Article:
You have chosen an absolutely spectacular way to journey around the magnificent Scottish countryside.
Wilderness Guide, Ross Dempster shares his top Sea Kayaking Tips: How to Stay Dry on Your First Paddle.
The kayak was invented and utilised first by the Inuit and Aleut tribes of Arctic North America, it is a way of journeying steeped in history and as you take every paddle stroke you cannot help but imagine the first people that discovered the sheer pleasure that can be gained from propelling your boat through a sea scape.
But if this is your first trip in a kayak or if you have not sat in one for a while it can be quite an intimidating prospect… what if I capsize? What if I get wet? What if I can’t paddle in a straight line?
These are all perfectly rational questions, here is the good news – your Wilderness Scotland Guide can help you with all these! But if you simply can’t wait here are some handy hints/ top tips to put your adventurous mind to ease.
What is big, heavy and sits on top of your neck? That’s right, your head! It is amazing how many people forget about their head when kayaking, it weighs loads and has a big bearing on your centre of balance. If you start looking over the edge of your kayak for fish it shouldn’t come as a big surprise if you become somewhat unstable!
Instead think of a line drawn along the centre of the boat from bow to stern. By keeping your head on this line your centre of gravity is going to be directly under the boat and makes for a nice balanced time. By thinking of your body in two halves, with your hips as a pivot point, your bottom half can soak up any lumpy water whilst your upper body remains centred over the middle of the boat. It’s a bit like belly dancing on water.
Core is the Key
As I mentioned before sea kayaking is a smooth and fluid activity. It’s easy to think that a kayak stroke is all in your arms – this couldn’t be further from the truth! If you rely on your relatively small arm muscles you will get tired quickly and you will find things like balance and technique hard.
Instead concentrate on using your larger core muscles, by rotating your trunk you will find out that you can keep going for a lot longer. This can take a wee while to master but by using the following 3 tips it will get you dancing across the water in no time.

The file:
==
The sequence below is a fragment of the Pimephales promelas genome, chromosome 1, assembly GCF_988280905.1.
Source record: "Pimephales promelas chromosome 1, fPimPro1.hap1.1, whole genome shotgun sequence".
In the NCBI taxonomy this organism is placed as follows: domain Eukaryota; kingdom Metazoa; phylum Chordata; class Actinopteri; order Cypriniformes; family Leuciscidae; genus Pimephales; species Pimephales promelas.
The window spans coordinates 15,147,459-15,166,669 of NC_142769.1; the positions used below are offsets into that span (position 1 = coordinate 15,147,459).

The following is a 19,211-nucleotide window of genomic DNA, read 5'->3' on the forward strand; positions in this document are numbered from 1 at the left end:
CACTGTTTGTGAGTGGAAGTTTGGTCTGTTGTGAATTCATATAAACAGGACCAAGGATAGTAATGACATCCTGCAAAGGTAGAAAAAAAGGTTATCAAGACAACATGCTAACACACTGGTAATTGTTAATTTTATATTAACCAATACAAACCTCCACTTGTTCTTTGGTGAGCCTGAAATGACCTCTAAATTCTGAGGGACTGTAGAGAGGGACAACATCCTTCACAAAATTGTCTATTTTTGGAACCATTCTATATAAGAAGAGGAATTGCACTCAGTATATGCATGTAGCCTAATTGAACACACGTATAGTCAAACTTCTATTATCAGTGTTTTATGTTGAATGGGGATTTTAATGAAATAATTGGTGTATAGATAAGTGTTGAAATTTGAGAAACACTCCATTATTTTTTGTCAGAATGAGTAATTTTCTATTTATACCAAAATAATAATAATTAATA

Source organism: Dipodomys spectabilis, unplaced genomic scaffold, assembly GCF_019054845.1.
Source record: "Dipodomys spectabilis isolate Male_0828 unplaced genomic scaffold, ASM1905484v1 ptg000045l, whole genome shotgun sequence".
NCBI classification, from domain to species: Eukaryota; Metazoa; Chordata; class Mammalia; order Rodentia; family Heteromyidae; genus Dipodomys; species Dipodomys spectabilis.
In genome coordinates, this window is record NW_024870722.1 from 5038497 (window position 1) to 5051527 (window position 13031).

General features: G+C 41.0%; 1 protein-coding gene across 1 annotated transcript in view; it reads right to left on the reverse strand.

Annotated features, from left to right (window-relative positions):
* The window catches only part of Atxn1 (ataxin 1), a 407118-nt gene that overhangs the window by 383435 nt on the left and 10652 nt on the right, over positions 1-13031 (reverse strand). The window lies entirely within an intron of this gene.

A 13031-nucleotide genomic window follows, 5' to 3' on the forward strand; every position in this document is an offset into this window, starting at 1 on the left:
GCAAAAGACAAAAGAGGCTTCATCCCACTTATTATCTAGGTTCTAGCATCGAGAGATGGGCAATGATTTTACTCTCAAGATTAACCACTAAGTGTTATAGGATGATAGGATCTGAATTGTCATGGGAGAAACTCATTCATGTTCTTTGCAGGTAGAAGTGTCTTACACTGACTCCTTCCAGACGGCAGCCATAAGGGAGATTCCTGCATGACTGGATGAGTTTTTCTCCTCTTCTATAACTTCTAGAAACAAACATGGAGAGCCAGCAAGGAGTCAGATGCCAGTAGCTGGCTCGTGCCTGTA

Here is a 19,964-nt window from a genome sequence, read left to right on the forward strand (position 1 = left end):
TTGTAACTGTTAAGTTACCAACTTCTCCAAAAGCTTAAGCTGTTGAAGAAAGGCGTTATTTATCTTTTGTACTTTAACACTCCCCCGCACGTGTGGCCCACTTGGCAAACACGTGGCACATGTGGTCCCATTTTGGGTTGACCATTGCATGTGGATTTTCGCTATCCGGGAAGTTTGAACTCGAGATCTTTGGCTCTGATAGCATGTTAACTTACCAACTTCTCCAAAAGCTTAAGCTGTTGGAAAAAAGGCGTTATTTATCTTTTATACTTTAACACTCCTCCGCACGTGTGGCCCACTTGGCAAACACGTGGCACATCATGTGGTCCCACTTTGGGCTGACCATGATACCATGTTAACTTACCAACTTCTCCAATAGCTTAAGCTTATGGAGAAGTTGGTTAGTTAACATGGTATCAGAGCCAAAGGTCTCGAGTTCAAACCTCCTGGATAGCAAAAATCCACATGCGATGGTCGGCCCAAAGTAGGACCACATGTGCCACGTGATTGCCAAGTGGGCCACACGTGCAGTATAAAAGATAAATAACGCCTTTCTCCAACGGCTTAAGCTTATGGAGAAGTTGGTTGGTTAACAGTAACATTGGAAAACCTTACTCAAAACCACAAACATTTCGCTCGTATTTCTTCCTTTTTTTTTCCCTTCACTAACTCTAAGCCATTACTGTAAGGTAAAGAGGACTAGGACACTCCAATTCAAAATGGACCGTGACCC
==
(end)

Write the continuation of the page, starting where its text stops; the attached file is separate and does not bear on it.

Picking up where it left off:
Instead of pulling with your bottom hand, concentrate on pushing the paddle away from you with your top hand. This will stop you pulling the paddle through the water with your bicep.
Push with your feet. If you press with your foot at the same time as paddling (i.e. if the right blade is in the water push with your right foot) it encourages you to wind up your core muscles.
Keep the grip on your paddle relaxed. This stops you from forcing the blade through the water and means that your muscles stay open.
Imagine trying to swim, cycle or even walk with every muscle in your body tensed up. It wouldn’t work very well right? Unsurprisingly it is the same with sea kayaking, as soon as you tense up in your boat every movement becomes laboured and twitchy. By allowing your muscles to relax your movements become a lot more fluid, this helps you manoeuvre your kayak smoothly and this in turn makes the whole activity more enjoyable!
These tips should put you in good stead for your trip but if by chance you end up exiting the craft before the intended egress point do not panic, we are all only between swims. The good news is that your Wilderness Scotland guide is fully trained and has plenty of experience for reuniting people with their boats!
Now you have read our tips, how about embarking on one of our unforgettable beginner friendly sea kayaking trips?
“Ross's passion lies in exploring wild places in Scotland and around the world. He's been an outdoor enthusiast his whole life from the point his Father started dragging him up hills and grew up in Scotland learning from experiences around the lochs, hills and glens he grew to love.”